The Marsh Chicken

These three images were taken this past September during a hike that Steve and I took around the Heron Pond area of RMBS.  By far the most commonly come across rail in this part of the world, the Sora, fills the perfect role of chicken in the fresh-water marshes.  I never get tired of watching these guys wade out into shallow open waters to feed, ready to sprint back into the cover of the marsh plants at the least sign of danger.  At just the peak of migration, I have been fortunate to see nearly 100 of these birds at Heron Pond at a given time.

IMG_0564“Suspiciously Sora”

IMG_0554“Sora with Snail”

IMG_0538

“The Marsh Chicken”

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The Marsh Chicken

This post/photo is dedicated to Paul Bauer, master birder, bird photographer, and steward – a responsible agent in the development and management of Heron Pond and other features of Riverlands Migratory Bird Sanctuary.  Thank you, Paul, for leaving something worthwhile.

The Sora, or as I like to call them the Marsh Chicken is a small but quite abundant rail.  They definitely are one of the easier to view rails to be found during migration, but I found out how common they can be during a magical morning spent recently at my usual haunt at RMBS.  Arriving just before dawn I wandered the slow hike to a nice spot to watch the marsh of Heron Pond while waiting for the ol’ Sumatra brew to kick in.  I had the entire place to myself for most of the next two hours, standing still and counting the birds.  Besides being reminiscent of a chicken, I think Pete Dunn’s description of their bill as “candy-corn-shaped” to be quite fitting and a good field mark for identification.  These guys are often vocal and at certain times of the year their whinny-type calls and grunts can be heard all day long.  Being a rail these guys are definitely timid and spend a good amount of time hidden within the vegetation.  However, I have found these guys to be much more willing to spend time on the open mud in search of food, making a run back to the greenery at the first sign of trouble.  My total count for this particular morning was 62 birds!  Looking around the pond it seems that you would not be able to run through the vegetation without kicking one of these guys with every step.  Standing relatively still allowed me to catch this guy in a photo probably no more than 15 feet from where I stood.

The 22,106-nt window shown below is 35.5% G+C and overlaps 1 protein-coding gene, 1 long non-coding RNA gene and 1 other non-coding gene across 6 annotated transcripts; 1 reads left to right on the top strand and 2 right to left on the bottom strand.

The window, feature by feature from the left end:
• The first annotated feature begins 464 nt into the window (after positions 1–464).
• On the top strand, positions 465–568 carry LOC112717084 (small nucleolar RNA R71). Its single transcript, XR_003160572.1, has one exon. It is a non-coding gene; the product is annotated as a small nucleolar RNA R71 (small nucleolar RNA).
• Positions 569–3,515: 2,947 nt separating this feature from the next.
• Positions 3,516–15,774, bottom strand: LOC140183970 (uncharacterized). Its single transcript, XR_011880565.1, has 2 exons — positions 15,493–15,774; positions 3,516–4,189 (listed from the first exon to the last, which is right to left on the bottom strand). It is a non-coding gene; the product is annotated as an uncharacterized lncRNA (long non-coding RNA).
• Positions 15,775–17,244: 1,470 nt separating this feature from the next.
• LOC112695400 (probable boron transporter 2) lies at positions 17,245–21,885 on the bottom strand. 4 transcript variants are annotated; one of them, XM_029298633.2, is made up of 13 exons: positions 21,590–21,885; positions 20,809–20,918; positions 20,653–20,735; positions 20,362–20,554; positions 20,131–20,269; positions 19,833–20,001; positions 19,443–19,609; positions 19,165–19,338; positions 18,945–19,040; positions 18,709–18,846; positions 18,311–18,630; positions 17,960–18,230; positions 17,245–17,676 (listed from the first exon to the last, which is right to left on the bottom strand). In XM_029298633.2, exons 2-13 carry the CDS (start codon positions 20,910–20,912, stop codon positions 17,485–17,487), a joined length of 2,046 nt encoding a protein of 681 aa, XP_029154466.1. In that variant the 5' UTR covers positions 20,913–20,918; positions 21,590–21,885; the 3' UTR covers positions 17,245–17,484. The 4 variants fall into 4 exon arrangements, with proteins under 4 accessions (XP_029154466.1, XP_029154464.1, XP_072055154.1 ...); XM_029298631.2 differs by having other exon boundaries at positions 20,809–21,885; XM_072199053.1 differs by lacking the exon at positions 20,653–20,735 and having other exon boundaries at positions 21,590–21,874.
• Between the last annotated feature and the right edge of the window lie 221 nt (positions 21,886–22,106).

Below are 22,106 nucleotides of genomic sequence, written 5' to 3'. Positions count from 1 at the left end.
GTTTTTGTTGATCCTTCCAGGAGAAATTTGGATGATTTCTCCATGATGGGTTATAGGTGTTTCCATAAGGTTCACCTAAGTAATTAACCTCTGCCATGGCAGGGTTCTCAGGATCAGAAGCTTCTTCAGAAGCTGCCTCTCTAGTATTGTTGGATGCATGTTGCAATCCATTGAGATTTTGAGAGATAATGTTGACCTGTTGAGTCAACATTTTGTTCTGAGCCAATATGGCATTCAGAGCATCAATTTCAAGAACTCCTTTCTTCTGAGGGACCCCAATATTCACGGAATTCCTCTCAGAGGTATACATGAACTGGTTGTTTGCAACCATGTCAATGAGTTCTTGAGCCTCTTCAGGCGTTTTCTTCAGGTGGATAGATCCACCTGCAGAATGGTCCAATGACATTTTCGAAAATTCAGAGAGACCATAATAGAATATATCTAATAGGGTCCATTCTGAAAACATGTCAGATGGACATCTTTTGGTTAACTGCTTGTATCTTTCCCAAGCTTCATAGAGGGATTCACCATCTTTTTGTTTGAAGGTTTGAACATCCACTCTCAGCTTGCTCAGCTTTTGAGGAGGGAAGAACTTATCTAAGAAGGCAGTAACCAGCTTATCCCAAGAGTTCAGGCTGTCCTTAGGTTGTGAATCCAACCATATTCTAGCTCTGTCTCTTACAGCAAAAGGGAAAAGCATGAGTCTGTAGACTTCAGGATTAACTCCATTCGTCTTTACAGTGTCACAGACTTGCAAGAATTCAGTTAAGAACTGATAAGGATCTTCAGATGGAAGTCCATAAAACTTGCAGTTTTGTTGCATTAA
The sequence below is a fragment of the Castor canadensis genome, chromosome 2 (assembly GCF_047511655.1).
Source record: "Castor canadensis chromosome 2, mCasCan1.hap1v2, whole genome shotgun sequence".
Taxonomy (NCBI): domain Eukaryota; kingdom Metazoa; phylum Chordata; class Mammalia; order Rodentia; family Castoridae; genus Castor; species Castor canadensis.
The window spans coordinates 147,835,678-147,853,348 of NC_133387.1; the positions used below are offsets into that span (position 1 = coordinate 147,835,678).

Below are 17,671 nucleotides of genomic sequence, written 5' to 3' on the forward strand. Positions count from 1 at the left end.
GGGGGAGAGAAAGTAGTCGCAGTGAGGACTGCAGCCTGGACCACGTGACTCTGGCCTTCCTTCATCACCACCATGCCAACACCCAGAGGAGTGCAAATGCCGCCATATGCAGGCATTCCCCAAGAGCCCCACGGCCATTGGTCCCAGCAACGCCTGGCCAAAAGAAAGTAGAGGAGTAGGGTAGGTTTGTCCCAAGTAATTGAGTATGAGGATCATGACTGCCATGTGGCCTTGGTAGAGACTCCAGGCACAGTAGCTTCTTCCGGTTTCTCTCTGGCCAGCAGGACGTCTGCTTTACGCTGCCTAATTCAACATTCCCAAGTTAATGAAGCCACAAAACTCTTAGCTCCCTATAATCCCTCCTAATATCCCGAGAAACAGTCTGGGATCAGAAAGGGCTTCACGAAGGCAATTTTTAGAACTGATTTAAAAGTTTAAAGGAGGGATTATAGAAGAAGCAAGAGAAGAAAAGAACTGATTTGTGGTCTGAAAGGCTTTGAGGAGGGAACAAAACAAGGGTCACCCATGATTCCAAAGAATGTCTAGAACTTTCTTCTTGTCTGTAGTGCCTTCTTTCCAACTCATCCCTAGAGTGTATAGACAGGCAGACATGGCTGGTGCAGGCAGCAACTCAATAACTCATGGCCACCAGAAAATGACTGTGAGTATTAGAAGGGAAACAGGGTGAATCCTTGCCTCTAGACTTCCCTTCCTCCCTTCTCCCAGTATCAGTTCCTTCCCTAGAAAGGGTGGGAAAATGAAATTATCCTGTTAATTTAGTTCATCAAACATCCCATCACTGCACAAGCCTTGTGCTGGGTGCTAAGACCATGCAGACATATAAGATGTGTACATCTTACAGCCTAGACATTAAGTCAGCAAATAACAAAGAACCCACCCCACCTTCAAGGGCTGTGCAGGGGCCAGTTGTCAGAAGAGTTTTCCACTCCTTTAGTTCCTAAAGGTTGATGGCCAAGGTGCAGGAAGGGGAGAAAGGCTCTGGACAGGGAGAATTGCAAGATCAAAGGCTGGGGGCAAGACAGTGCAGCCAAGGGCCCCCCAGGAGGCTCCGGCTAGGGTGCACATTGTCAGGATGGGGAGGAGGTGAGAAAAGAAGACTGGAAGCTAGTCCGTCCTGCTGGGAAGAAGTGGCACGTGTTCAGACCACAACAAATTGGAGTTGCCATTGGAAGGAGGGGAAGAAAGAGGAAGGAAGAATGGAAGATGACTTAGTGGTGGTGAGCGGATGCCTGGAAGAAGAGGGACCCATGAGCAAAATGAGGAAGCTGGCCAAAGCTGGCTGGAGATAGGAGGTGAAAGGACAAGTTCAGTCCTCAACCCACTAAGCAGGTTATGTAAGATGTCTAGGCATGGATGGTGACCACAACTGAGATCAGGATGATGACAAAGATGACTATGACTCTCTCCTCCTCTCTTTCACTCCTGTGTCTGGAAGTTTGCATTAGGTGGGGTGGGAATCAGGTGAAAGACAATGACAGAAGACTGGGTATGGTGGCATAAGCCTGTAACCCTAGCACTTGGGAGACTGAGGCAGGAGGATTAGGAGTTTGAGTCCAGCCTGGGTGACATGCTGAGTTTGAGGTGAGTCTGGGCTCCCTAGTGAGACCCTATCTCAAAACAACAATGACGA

“Sora”

Technical details: Canon EOS 7D camera,  EF400mm f/5.6L USM lens, ISO 640,  f/5.6, 1/320 sec